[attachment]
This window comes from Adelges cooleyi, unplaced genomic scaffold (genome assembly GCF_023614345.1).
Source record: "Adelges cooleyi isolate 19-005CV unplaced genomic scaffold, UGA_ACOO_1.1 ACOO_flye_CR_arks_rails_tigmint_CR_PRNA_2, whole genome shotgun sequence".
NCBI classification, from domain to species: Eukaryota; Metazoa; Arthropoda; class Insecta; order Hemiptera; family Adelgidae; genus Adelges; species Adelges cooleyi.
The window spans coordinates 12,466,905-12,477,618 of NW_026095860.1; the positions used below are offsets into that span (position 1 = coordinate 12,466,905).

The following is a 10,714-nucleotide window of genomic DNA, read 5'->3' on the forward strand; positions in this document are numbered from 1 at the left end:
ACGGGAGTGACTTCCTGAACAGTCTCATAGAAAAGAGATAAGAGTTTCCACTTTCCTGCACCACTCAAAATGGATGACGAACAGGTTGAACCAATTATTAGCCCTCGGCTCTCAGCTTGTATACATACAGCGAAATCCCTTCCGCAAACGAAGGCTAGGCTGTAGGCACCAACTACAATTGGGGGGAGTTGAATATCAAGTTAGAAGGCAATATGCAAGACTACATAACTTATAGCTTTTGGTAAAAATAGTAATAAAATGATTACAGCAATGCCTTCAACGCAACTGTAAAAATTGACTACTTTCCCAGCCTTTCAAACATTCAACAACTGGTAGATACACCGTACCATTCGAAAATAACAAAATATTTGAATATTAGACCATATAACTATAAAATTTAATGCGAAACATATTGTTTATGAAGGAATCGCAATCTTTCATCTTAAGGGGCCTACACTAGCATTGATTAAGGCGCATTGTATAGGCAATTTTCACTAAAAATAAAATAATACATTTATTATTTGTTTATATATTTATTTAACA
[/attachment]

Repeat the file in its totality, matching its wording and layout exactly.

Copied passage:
This window comes from Adelges cooleyi, unplaced genomic scaffold (genome assembly GCF_023614345.1).
Source record: "Adelges cooleyi isolate 19-005CV unplaced genomic scaffold, UGA_ACOO_1.1 ACOO_flye_CR_arks_rails_tigmint_CR_PRNA_2, whole genome shotgun sequence".
NCBI classification, from domain to species: Eukaryota; Metazoa; Arthropoda; class Insecta; order Hemiptera; family Adelgidae; genus Adelges; species Adelges cooleyi.
The window spans coordinates 12,466,905-12,477,618 of NW_026095860.1; the positions used below are offsets into that span (position 1 = coordinate 12,466,905).

The following is a 10,714-nucleotide window of genomic DNA, read 5'->3' on the forward strand; positions in this document are numbered from 1 at the left end:
ACGGGAGTGACTTCCTGAACAGTCTCATAGAAAAGAGATAAGAGTTTCCACTTTCCTGCACCACTCAAAATGGATGACGAACAGGTTGAACCAATTATTAGCCCTCGGCTCTCAGCTTGTATACATACAGCGAAATCCCTTCCGCAAACGAAGGCTAGGCTGTAGGCACCAACTACAATTGGGGGGAGTTGAATATCAAGTTAGAAGGCAATATGCAAGACTACATAACTTATAGCTTTTGGTAAAAATAGTAATAAAATGATTACAGCAATGCCTTCAACGCAACTGTAAAAATTGACTACTTTCCCAGCCTTTCAAACATTCAACAACTGGTAGATACACCGTACCATTCGAAAATAACAAAATATTTGAATATTAGACCATATAACTATAAAATTTAATGCGAAACATATTGTTTATGAAGGAATCGCAATCTTTCATCTTAAGGGGCCTACACTAGCATTGATTAAGGCGCATTGTATAGGCAATTTTCACTAAAAATAAAATAATACATTTATTATTTGTTTATATATTTATTTAACA